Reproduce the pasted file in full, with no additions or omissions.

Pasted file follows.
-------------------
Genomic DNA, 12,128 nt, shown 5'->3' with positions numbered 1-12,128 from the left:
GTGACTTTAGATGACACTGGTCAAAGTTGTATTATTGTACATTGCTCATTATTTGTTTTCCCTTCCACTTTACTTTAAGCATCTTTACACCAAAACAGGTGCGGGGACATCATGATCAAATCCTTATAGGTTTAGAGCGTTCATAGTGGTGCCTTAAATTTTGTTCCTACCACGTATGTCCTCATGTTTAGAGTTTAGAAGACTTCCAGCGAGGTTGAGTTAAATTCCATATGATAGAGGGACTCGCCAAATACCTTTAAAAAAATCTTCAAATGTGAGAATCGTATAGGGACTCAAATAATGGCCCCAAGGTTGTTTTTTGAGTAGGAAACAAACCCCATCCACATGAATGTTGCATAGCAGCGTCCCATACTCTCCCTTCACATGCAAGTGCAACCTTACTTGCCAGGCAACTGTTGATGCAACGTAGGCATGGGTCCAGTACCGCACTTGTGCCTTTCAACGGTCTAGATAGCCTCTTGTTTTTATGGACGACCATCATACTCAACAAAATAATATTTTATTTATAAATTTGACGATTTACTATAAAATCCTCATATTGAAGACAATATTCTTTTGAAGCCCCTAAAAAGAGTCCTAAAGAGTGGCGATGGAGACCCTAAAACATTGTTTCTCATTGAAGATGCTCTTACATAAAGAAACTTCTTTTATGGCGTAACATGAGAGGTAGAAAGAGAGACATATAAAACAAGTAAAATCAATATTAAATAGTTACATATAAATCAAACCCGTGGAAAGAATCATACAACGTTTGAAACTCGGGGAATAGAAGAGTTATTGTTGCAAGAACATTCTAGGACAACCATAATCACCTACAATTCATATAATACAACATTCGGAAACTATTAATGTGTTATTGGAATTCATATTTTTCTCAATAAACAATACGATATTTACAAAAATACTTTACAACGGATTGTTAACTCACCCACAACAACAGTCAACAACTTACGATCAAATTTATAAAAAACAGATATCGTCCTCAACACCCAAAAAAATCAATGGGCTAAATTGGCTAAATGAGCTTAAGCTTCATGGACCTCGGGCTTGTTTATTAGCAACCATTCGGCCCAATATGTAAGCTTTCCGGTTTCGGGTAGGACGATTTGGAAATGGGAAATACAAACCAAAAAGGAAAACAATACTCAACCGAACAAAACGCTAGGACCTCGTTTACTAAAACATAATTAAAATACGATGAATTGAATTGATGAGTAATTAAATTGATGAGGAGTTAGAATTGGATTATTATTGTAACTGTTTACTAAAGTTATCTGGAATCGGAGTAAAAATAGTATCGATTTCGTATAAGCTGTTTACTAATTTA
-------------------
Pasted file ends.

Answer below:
Genomic DNA, 12,128 nt, shown 5'->3' with positions numbered 1-12,128 from the left:
GTGACTTTAGATGACACTGGTCAAAGTTGTATTATTGTACATTGCTCATTATTTGTTTTCCCTTCCACTTTACTTTAAGCATCTTTACACCAAAACAGGTGCGGGGACATCATGATCAAATCCTTATAGGTTTAGAGCGTTCATAGTGGTGCCTTAAATTTTGTTCCTACCACGTATGTCCTCATGTTTAGAGTTTAGAAGACTTCCAGCGAGGTTGAGTTAAATTCCATATGATAGAGGGACTCGCCAAATACCTTTAAAAAAATCTTCAAATGTGAGAATCGTATAGGGACTCAAATAATGGCCCCAAGGTTGTTTTTTGAGTAGGAAACAAACCCCATCCACATGAATGTTGCATAGCAGCGTCCCATACTCTCCCTTCACATGCAAGTGCAACCTTACTTGCCAGGCAACTGTTGATGCAACGTAGGCATGGGTCCAGTACCGCACTTGTGCCTTTCAACGGTCTAGATAGCCTCTTGTTTTTATGGACGACCATCATACTCAACAAAATAATATTTTATTTATAAATTTGACGATTTACTATAAAATCCTCATATTGAAGACAATATTCTTTTGAAGCCCCTAAAAAGAGTCCTAAAGAGTGGCGATGGAGACCCTAAAACATTGTTTCTCATTGAAGATGCTCTTACATAAAGAAACTTCTTTTATGGCGTAACATGAGAGGTAGAAAGAGAGACATATAAAACAAGTAAAATCAATATTAAATAGTTACATATAAATCAAACCCGTGGAAAGAATCATACAACGTTTGAAACTCGGGGAATAGAAGAGTTATTGTTGCAAGAACATTCTAGGACAACCATAATCACCTACAATTCATATAATACAACATTCGGAAACTATTAATGTGTTATTGGAATTCATATTTTTCTCAATAAACAATACGATATTTACAAAAATACTTTACAACGGATTGTTAACTCACCCACAACAACAGTCAACAACTTACGATCAAATTTATAAAAAACAGATATCGTCCTCAACACCCAAAAAAATCAATGGGCTAAATTGGCTAAATGAGCTTAAGCTTCATGGACCTCGGGCTTGTTTATTAGCAACCATTCGGCCCAATATGTAAGCTTTCCGGTTTCGGGTAGGACGATTTGGAAATGGGAAATACAAACCAAAAAGGAAAACAATACTCAACCGAACAAAACGCTAGGACCTCGTTTACTAAAACATAATTAAAATACGATGAATTGAATTGATGAGTAATTAAATTGATGAGGAGTTAGAATTGGATTATTATTGTAACTGTTTACTAAAGTTATCTGGAATCGGAGTAAAAATAGTATCGATTTCGTATAAGCTGTTTACTAATTTA